Cusco Stories and Tips


Machu Picchu Photo, Cusco, Peru

The distances involved in hiking the Inca Trail to Machu Picchu are not that great. The entire 4-day trek is only 26.25 miles (42 km). However, the altitude can cause problems in the strongest hikers. For this reason all Adventure Life trips involving this hike spend a number of days at high altitude in order to acclimatize. The Machu Picchu Pilgrimage 11 Day tour spends nearly 3 days before beginning the hike and the Inca Pathways 15 Day tour spends nearly 6 days at altitude. NOTE: Many tour operators have Inca Trail tours that last only 7 or 8 days. This does NOT allow enough time to acclimatize to the altitude and clients will have greater difficulties on the trek.

It is generally accepted that anyone who is accustomed to hiking and camping (i.e. walking for several hours and then sleeping in tents) can hike the Inca Trail. For those less initiated in the arts of camping, a few weekend trips near home are strongly suggested to get accustomed to life in the great outdoors. Hiking the Inca Trail should be a highlight of a trip, and travelers should have an idea of what they are getting themselves into before setting out. We have had all ages on our high altitude treks, from 16 to 72. The right state of mind and several weekend day hikes near home can make all the difference!

Trip Detail

The appeal of this particular trek is the stunning combination of Inca ruins, magnificent mountains, exotic vegetation and extraordinary ecological variety. The trail goes over high passes with unforgettable views, through cloud forest, and finally into subtropical vegetation. Over 250 species of orchid have been counted in the Machu Picchu Historic Sanctuary, as well as numerous rare birds, animals, reptiles. Several species on this hike are also considered to be in danger of extinction. Peter Frost (author of exploring Cusco) recently reported seeing a pair of spectacled bears.

DAY 1: (6.25 miles or 10 km)
We take a bus to Kilometer 82 where we begin the trek at about 10:00 AM. The first day is relatively easy, walking 6.25 miles (10 km) over a 4 ½ hour period. Lunch is eaten at just before Llactapata. Camp at Wayllabamba, (10,000 ft or 3000 m)

DAY 2: (7.5 miles or 12 km)
This is the most difficult day. After climbing the first pass, the rest of the hike is quite easy.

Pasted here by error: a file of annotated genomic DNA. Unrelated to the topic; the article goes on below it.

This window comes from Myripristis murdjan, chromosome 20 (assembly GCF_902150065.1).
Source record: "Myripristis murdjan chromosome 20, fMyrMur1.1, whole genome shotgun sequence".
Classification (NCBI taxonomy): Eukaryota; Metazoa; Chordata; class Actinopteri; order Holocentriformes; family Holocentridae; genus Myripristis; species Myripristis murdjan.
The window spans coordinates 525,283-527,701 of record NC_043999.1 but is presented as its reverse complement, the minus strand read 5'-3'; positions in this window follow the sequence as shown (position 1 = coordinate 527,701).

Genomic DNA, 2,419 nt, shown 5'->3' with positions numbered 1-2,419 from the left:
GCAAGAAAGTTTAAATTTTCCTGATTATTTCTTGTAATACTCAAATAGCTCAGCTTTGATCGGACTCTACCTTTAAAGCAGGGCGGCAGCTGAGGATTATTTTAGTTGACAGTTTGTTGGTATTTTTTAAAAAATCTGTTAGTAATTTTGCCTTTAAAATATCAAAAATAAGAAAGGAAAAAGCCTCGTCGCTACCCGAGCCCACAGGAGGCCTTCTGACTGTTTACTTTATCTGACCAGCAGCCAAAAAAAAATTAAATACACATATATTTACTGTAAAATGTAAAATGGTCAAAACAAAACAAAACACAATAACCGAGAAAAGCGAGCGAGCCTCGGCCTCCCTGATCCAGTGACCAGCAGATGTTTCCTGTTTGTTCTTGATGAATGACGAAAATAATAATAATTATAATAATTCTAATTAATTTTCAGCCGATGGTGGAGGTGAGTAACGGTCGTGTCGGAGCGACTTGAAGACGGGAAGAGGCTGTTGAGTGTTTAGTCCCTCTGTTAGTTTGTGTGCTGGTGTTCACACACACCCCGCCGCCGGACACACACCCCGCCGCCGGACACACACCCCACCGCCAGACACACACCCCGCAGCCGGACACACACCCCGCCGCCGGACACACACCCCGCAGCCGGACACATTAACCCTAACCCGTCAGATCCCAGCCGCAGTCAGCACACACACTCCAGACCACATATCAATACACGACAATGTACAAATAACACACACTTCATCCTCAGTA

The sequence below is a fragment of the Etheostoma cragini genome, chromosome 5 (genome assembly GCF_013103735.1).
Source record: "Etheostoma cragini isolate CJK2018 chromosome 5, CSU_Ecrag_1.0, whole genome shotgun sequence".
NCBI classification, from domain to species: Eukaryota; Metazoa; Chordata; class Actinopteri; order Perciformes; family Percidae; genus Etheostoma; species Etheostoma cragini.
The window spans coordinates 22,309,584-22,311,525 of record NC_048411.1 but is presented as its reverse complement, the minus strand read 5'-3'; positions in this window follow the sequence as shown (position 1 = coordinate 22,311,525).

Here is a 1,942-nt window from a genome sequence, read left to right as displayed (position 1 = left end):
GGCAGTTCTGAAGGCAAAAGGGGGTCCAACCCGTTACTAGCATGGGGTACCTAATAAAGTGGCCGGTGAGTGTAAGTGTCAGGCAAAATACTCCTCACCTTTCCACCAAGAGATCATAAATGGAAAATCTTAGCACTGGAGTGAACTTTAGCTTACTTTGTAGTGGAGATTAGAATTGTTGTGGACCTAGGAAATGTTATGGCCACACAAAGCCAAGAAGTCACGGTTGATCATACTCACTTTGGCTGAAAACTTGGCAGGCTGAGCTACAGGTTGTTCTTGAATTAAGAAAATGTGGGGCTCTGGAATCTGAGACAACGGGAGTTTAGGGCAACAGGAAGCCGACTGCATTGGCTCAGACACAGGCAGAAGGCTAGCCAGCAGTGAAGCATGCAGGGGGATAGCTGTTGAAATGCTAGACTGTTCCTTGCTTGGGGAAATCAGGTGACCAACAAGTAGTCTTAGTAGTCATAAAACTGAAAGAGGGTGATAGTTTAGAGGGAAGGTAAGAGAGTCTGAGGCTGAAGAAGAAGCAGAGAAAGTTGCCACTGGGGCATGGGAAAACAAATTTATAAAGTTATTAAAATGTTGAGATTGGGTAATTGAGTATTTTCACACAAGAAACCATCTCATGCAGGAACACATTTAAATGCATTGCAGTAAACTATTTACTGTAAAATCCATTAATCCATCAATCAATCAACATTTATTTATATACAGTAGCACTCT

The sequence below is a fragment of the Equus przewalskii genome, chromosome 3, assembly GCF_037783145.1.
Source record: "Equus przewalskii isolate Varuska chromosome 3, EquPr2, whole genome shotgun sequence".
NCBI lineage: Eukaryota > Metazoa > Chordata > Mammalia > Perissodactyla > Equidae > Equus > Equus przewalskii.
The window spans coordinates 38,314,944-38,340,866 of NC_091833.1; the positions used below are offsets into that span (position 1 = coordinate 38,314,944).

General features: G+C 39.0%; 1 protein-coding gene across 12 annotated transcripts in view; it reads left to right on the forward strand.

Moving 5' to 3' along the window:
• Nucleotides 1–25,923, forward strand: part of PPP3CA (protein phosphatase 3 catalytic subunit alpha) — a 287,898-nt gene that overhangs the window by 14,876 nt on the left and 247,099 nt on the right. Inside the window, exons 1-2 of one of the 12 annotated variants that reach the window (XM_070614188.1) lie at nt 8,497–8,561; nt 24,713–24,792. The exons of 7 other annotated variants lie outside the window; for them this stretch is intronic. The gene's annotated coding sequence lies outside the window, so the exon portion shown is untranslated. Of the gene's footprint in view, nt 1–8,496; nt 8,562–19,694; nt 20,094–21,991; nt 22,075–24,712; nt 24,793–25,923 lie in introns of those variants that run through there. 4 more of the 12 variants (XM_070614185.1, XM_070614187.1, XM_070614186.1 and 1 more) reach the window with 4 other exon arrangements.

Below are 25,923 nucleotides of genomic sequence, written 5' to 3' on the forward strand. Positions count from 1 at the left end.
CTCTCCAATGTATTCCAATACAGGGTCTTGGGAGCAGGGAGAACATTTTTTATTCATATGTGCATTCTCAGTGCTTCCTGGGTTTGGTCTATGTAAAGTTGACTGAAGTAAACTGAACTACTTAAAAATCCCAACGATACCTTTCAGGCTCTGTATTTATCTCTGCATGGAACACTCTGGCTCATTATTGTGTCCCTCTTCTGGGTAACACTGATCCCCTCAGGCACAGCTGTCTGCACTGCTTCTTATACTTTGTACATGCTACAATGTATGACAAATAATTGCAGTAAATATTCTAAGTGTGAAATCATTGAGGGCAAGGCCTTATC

Rise and shine at 6:00 AM, breakfast at 6:30 AM, wide awake and full of enthusiasm (!) to commence hiking at 7:00 AM.
The trail from Wayllabamba to the first pass of Warmiwañusca (14,000 ft or 4200m) climbs nearly 4000 feet (1200 m) and takes about 5½ hours. Lunch is provided 10 minutes after the pass.
It’s another 1½ hours of easy walking to our camp at Pacaymayu (12,000 ft or 3600m), near to Runkuraqay, where we'll cook dinner.

DAY 3: (9.4 miles or 15 km)
Leaving the camp at 7:00 AM you'll walk another 15 km (approx. 7 hours) to the ruins of Winaywayna (8667 ft or 2600 m) passing the smaller ruins of Sayacmarca and Phuyupatamarca on the way, as well as stopping for lunch and snacks.
At Winay Wayna we'll set up camp and have dinner. There's also a place to take a hot shower ($1) and a small restaurant where travelers can buy beer, wine and liquor.

DAY 4:(3.1 miles or 5 km)
Up before the sunrise at 4:30 AM, breakfast 5:00 AM and back on the trek to Machu Picchu early to arrive at Inti Punku (the Sun Gate) just prior to sunrise at about 6:45 AM for beautiful views of Machu Pichu if the weather is favorable.
Arrive at Machu Picchu ruins (8000 ft or 2400 m) at 7:30 AM. Guided tour and some time alone to appreciate the views. Short bus trip to Aguas Calientes (or you can race one of the chaskis or Inca Runners to the bottom) for a hot shower in our hotel!
NOTE: The exact locations where you will have lunch and camp is subject to change depending weather conditions, current Park regulations and the abilities of the group.

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